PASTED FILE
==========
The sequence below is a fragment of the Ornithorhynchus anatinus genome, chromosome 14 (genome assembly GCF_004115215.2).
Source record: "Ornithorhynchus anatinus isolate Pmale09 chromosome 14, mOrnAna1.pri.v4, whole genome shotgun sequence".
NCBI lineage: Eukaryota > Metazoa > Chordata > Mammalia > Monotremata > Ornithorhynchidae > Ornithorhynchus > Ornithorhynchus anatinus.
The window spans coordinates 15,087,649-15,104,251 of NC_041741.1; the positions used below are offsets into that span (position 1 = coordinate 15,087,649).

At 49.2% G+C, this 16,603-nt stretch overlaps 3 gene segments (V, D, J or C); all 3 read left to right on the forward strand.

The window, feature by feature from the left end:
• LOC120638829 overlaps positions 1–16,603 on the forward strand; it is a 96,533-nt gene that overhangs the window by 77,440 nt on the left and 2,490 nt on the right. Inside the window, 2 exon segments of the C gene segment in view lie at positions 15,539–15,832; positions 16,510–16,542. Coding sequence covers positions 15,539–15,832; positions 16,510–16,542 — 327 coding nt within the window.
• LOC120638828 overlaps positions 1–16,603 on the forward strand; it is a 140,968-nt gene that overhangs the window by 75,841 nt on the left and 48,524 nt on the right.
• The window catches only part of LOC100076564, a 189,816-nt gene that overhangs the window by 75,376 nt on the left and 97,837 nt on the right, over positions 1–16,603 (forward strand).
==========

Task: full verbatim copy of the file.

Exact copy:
The sequence below is a fragment of the Ornithorhynchus anatinus genome, chromosome 14 (genome assembly GCF_004115215.2).
Source record: "Ornithorhynchus anatinus isolate Pmale09 chromosome 14, mOrnAna1.pri.v4, whole genome shotgun sequence".
NCBI lineage: Eukaryota > Metazoa > Chordata > Mammalia > Monotremata > Ornithorhynchidae > Ornithorhynchus > Ornithorhynchus anatinus.
The window spans coordinates 15,087,649-15,104,251 of NC_041741.1; the positions used below are offsets into that span (position 1 = coordinate 15,087,649).

At 49.2% G+C, this 16,603-nt stretch overlaps 3 gene segments (V, D, J or C); all 3 read left to right on the forward strand.

The window, feature by feature from the left end:
• LOC120638829 overlaps positions 1–16,603 on the forward strand; it is a 96,533-nt gene that overhangs the window by 77,440 nt on the left and 2,490 nt on the right. Inside the window, 2 exon segments of the C gene segment in view lie at positions 15,539–15,832; positions 16,510–16,542. Coding sequence covers positions 15,539–15,832; positions 16,510–16,542 — 327 coding nt within the window.
• LOC120638828 overlaps positions 1–16,603 on the forward strand; it is a 140,968-nt gene that overhangs the window by 75,841 nt on the left and 48,524 nt on the right.
• The window catches only part of LOC100076564, a 189,816-nt gene that overhangs the window by 75,376 nt on the left and 97,837 nt on the right, over positions 1–16,603 (forward strand).